Saturday, December 10, 2011

Puscifer Show, Mesa AZ, 12/09/2011: Dionysus's Arizona Gig


Note: This isn't directly bicycle-related, but I attended a show last night that was overwhelming enough that I want to write about it to get my brain-arms and body-mind around it better. While the concert had nothing to do with the human-powered machine with two wheels that you the reader may conclude I am obsessed with, and nor did I ride one to get there, I want to untangle some connections to some of the threads in this blog: Arizona, the desert, being creative, thinking differently, encouraging the desert sun to roast your brain to clean out the cobwebs and horsecrap, allowing contending ideas to wrestle with each other in a mental cage match MMA-style until one taps out or until one chokes out the other, and productive obsessions, to name a few.

One blogger's rendition of the Puscifer show stage setup

Puscifer is a muscial exploration project of Maynard James Keenan (MJK), the lead singer of the band Tool. He lives in the Arizona, where he attempts to coax grapes to grow to supply his wine-making enterprise. Some of this enterprise is located in the Verde Valley, which is for MJK as well as for me a sort of concentrated distillate of all that is positive and negative about Arizona and the desert. For me: hiking with my woman through gulches down to the Verde River at sunrise, or riding my bicycle to and around Dead Horse State Park, on the good side, but on the other side, it will always be the place where my dad died suddenly and unexpectedly a few years back. Every time I descend that hill into the Verde Valley and see the snow-covered San Fransisco peaks in the distance, I feel both sides of this place. This is part of the explanation for my eyes filling with tears during "Green Valley" at the concert.

Concert t-shirt portrayal of Billy Dee and Hildy

"Dionysus was the god of the grape harvest, winemaking and wine, of ritual madness and ecstasy in Greek mythology...In its fully developed form, his central cult imagery shows his triumphant, disorderly arrival or return, as if from some place beyond the borders of the known and civilized." (Wikipedia, http://en.wikipedia.org/wiki/Dionysus) In this era of pervasive media and total online access to information and imagery, when people believe we know everything worth knowing, and considering what now passes for "civilization" (cars, malls, reality TV, online check-ins), where exactly would that be, now, this "beyond the borders of the known and civilized?"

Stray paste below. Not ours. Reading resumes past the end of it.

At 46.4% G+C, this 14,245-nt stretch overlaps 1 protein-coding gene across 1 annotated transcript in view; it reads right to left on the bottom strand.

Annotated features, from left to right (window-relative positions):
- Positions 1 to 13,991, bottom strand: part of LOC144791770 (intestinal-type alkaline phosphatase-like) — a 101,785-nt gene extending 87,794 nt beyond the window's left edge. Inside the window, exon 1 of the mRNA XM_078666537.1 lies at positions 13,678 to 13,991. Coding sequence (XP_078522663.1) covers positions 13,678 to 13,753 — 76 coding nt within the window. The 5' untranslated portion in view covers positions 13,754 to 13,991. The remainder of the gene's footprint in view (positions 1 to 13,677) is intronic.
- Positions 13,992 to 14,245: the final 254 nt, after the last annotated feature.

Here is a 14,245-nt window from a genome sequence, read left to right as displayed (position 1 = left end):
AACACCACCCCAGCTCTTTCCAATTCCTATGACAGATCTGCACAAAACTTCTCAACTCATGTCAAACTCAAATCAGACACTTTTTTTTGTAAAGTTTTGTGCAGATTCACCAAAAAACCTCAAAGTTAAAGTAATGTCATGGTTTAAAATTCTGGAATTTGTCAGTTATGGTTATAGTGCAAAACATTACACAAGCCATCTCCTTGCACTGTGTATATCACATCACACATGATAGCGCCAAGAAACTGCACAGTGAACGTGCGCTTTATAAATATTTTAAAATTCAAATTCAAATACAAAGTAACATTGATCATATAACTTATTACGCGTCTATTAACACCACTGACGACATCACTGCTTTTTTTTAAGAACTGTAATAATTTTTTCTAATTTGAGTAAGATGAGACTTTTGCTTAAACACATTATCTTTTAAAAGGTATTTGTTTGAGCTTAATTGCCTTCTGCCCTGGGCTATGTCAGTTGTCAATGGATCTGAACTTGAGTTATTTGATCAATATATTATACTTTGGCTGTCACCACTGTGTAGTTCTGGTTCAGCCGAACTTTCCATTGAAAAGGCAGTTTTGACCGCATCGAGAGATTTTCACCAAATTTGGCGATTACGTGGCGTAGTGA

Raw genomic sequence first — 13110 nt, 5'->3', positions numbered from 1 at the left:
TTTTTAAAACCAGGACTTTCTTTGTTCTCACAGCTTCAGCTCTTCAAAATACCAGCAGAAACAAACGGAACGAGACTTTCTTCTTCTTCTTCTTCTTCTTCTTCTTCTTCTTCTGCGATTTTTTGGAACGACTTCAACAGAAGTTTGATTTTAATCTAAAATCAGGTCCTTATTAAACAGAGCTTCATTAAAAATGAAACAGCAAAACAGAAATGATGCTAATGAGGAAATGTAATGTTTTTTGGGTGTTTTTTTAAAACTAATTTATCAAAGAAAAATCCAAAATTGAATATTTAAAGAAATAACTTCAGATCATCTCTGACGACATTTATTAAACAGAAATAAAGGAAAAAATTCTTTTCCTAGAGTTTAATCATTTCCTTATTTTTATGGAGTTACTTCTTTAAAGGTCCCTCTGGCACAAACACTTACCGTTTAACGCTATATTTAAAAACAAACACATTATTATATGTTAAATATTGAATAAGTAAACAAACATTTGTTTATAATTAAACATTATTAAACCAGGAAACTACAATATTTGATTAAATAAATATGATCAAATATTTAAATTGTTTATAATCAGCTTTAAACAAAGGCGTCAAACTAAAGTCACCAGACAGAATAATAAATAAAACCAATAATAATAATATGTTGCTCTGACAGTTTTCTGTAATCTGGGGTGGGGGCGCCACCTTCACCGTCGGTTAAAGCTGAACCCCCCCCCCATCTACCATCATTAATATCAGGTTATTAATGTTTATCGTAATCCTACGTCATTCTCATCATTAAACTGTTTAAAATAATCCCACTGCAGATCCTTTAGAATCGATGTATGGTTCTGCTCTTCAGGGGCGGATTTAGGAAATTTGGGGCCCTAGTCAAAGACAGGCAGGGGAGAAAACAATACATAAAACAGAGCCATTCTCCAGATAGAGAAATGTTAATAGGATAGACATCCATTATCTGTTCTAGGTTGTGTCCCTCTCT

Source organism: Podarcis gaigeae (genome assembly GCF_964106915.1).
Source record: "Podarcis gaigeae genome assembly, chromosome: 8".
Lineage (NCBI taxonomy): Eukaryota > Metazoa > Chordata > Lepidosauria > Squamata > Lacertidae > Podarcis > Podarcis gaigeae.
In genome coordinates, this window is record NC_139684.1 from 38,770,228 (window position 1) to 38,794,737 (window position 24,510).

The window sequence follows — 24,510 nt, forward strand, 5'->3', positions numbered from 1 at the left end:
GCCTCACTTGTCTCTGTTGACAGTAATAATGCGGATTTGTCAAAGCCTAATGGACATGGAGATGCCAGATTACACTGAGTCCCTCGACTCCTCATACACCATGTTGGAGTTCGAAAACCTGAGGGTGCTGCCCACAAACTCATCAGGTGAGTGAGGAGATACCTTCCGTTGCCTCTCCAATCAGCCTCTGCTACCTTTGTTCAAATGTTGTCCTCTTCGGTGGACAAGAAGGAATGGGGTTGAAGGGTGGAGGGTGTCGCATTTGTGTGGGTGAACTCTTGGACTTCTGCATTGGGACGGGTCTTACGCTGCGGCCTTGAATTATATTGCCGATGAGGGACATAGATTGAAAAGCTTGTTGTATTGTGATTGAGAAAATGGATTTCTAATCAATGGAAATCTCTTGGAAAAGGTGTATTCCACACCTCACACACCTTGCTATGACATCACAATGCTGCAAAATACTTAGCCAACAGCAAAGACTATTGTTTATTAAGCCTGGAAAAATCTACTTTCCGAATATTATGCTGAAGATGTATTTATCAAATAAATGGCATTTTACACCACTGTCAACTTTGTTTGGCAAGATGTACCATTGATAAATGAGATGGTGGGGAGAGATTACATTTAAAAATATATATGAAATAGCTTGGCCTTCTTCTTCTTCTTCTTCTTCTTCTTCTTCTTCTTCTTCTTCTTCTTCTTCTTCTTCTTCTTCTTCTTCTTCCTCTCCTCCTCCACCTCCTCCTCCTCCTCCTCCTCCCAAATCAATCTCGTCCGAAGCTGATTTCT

All that remains, in tangible items, of seats in the third row

Billy Dee is a character pictured on the cover of the album Conditions of My Parole who is an execrable redneck tailer park punk rock singer drunkard, to put it generously. His boundaries are the trailer park, the whiskey bottle, the money he can't seem to keep hold of, the concert stage he mounts to try to make a few bucks, and the people in his life he abuses in his alcohol haze, chief among them Hildy his wife and singing partner. 

Billy lives in the Verde Valley, Arizona, and dresses totally uncool: nasty white wig, silver Elvis glasses, rumpled stage costumes. In contrast with MJK: black cowboy hat, boots, a minimalist Arizona anonymous rock star, almost. Billy Dee had some nice black boots, but one of his bandmates stole them for whiskey money. There's nothing likable about Billy Dee, other than his singing voice I mean, and every time MJK portrays him, Billy seems to get nastier, more tawdry, more execrable. In addition, apparently, he has recently spent some time as a guest of the Yavapai County Sheriff in their deluxe and secure facility.

Yet, there's just this one thing: Maynard's portrayal of Billy is personal, tinged with knowing, and possibly with even a little love or tenderness, as if Billy Dee is somewhere between MJK's next door neighbor, brother, and future or past self. There, but for the grace of miles and years and struggle and creative reflection, go I.


Backside of t-shirt